• From the “Give ‘Em an Inch” Department: USA Today has an article on I-19, one of the few Interstates that is all metric. Given everything else happening in Arizona, is it a surprise to anyone that they want to change this back to good old English American units? This has merchants upset, because all their advertising material has the metric exit numbers.
  • From the “Living in the Past” Department: You yunguns out there might not remember it, but there were days when you would get full service when you got gas—and I mean real-full, not New Jersey-full, service—checking the oil, tire pressure, etc. Guess what? There’s still such a station in Missouri! At the Chippewa and Giles Service Station (Sinclair), George or Walter Wiesehan will pump the gas, check the oil and tires and wash the windshield. Customers can pay at the pump, but only by handing George or Walter cash or a credit card. The owner doesn’t want to install new pumps, “They’re $9,000 a pump, and I don’t need ’em”. He says the old pumps, installed around 40 years ago, work just fine. He swipes cards in a machine inside the station. The station was opened in 1957, and is one of only two Sinclair stations remaining in the St. Louis area.
  • From the “Riding the Rails” Department: You may not believe it, but there is mass transit in Los Angeles. The LA Times has an interesting article on the street theatre that is the Blue Line. For those of us into history, it is worth noting that much of the old Blue Line route is the old PE Long Beach line.

And now, for the bizarre:

  • From the “Being a Boob” Department: A Saudi cleric is advocating adult breast feeding, so that unrelated men and women become maternally related… and thus not subject to the rules about men and women not mixing. Specifically, Sheikh Al Obeikan, an adviser to the royal Saudi court and consultant to the Saudi Ministry of Justice said on TV that women who come into regular contact with men who aren’t related to them ought to give them their breast milk so they will be considered relatives. There is disagreement about the best (ahem) way to deliver the liquid.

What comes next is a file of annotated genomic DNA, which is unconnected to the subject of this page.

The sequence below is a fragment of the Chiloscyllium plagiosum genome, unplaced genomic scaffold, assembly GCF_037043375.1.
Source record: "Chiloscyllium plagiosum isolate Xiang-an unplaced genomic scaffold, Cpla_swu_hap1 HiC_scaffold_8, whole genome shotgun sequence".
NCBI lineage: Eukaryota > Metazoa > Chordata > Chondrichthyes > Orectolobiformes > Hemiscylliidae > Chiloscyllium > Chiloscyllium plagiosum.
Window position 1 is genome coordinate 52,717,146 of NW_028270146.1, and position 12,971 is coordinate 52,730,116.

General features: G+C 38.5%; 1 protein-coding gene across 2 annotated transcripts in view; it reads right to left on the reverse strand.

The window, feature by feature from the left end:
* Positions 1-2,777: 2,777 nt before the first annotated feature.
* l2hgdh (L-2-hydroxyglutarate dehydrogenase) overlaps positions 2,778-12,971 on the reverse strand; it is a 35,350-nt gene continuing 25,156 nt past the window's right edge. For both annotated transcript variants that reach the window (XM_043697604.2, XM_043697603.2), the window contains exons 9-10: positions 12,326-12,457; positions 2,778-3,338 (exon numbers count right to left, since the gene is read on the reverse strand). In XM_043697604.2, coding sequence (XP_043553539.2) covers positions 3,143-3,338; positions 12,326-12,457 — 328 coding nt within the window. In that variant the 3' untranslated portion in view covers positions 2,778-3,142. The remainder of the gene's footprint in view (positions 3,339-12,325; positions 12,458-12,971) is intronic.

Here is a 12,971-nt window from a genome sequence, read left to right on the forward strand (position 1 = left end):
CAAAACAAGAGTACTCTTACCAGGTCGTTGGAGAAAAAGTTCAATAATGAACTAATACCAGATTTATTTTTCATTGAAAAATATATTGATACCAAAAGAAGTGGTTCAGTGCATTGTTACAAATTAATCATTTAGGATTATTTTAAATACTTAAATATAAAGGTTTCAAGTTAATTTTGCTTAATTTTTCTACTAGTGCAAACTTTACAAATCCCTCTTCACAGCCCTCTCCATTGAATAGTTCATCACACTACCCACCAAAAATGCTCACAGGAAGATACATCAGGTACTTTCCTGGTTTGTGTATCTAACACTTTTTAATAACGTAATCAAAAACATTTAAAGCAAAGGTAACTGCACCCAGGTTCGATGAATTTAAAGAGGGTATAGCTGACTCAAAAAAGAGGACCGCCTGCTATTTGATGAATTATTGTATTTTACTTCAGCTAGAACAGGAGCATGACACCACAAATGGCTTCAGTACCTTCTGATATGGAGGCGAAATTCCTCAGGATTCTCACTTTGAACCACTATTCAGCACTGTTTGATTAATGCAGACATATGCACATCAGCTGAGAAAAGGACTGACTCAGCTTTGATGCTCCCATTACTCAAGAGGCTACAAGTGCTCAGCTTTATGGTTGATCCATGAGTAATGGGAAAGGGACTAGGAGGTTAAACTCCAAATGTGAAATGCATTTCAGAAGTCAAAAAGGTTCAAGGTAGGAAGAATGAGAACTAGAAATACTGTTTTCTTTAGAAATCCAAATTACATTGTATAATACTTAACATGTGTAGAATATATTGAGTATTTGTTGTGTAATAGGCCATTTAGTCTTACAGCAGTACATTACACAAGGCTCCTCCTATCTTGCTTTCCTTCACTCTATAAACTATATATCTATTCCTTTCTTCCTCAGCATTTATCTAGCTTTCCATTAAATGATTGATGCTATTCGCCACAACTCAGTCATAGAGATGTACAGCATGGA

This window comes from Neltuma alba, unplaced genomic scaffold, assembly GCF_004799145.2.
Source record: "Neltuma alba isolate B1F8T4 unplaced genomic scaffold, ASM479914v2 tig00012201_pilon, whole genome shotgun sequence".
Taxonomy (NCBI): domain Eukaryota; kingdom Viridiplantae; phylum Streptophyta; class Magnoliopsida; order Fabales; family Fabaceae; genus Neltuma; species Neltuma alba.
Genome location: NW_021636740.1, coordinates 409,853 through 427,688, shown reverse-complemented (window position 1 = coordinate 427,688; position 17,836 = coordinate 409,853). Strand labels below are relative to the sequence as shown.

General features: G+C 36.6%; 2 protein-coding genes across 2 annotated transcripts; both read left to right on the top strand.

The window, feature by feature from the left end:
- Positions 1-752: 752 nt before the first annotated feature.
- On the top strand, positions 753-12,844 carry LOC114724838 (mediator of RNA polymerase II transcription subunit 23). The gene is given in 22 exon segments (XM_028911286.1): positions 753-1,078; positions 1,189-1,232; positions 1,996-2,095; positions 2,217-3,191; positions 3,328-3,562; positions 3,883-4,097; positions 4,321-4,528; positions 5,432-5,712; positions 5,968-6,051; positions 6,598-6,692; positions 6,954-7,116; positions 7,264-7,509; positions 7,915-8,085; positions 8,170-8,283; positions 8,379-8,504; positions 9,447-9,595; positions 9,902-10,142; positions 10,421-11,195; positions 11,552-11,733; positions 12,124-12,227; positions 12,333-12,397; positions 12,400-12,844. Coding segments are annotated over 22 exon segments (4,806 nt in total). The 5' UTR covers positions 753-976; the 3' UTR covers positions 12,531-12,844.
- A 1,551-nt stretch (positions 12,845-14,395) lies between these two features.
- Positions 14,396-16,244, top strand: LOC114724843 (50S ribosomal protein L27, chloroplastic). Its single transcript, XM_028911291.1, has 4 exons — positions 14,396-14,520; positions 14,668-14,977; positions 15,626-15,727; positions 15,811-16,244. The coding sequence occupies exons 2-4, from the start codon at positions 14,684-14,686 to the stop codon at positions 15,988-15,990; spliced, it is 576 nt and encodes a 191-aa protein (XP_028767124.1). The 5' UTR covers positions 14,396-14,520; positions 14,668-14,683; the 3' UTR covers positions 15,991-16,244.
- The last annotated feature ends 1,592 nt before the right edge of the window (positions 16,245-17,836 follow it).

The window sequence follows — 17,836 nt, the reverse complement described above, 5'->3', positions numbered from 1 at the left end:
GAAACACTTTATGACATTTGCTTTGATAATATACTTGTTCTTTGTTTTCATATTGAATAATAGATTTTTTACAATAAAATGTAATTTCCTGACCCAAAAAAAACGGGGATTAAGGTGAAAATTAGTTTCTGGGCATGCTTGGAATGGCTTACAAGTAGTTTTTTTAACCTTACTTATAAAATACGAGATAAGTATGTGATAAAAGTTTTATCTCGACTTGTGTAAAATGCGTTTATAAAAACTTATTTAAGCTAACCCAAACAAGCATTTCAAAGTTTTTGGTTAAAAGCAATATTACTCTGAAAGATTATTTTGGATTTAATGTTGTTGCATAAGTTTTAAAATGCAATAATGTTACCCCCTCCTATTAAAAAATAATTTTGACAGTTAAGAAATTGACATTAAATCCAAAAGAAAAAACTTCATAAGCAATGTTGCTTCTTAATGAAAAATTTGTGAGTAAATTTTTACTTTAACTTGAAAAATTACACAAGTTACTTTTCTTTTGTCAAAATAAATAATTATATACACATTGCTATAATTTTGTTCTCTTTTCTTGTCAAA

I should note that I’m not posting this to criticise Islam—I have no problem with the basic religion. However, as with any religion, the ultra-Orthodox sects (cough, Mea Sharim, cough) often have weird rulings like this. Some are true. Some are not (cough, hole in a sheet, cough). Although this is weird, I can see the logic, and it is no more of a stretch than the logic behind an eruv.


The Gas Station Business -and- Saving A Corporation’s Balls

[More from my lunchtime review of the papers…]

An article in today’s Ventura County Star provides some fascinating insight into the service station business. The article is about the retirement of the owner of Dikes Chevron at Victoria Avenue and Highway 101, who sold the station after near 40 years. The station was sold for $5.5M.

Have you ever wondered how much money a gas station makes? According to this article, total monthly revenue averaged $800,000 this year, with gasoline sales totalling about $680,000 monthly while revenue from the station’s convenience store and Subway sandwich shop are about $120,000 a month. The station is one of the area’s busiest, selling about 230,000 gallons of gasoline a month, or 7,500 to 8,000 gallons a day on average.

Many of us growing up remember gas stations as service stations, where you could get autowork done as well. I distinctly remember that being true for Yarnell’s Union in Playa Del Rey (long gone), now an ARCO. Where did those service bays go? The article gives the answer, when it noted how the associated garage, a member for decades of the Automobile Club of Southern California’s “Approved Auto Repair” network, was an integral part of the service station until 2002, when Chevron Corp. ordered its dealers to either close their garages or move them out of the stations. Chevron mostly replaced garages with convenience stores, which cost less to operate and generated more revenue. The company also did not want its brand associated with auto repair businesses because the company could not control the quality of the work.

How much has gas gone up? In December 1968, when the station opened, regular gasoline was 39.9 cents a gallon.

Now, regular readers know my obsession with obscure highway related history, and petrolania is certainly a part of that. To that end, I’ll point you to a wonderful site detailing the history of Standard Oil done by my fellow roadgeek, R.V. Droz.

By the way, as R.V. notes, ConocoPhillips, a daughter company of Standard Oil, is dropping the (76) Ball. Help save the Union 76 Ball! Don’t let ConocoPhillips become the company without Balls.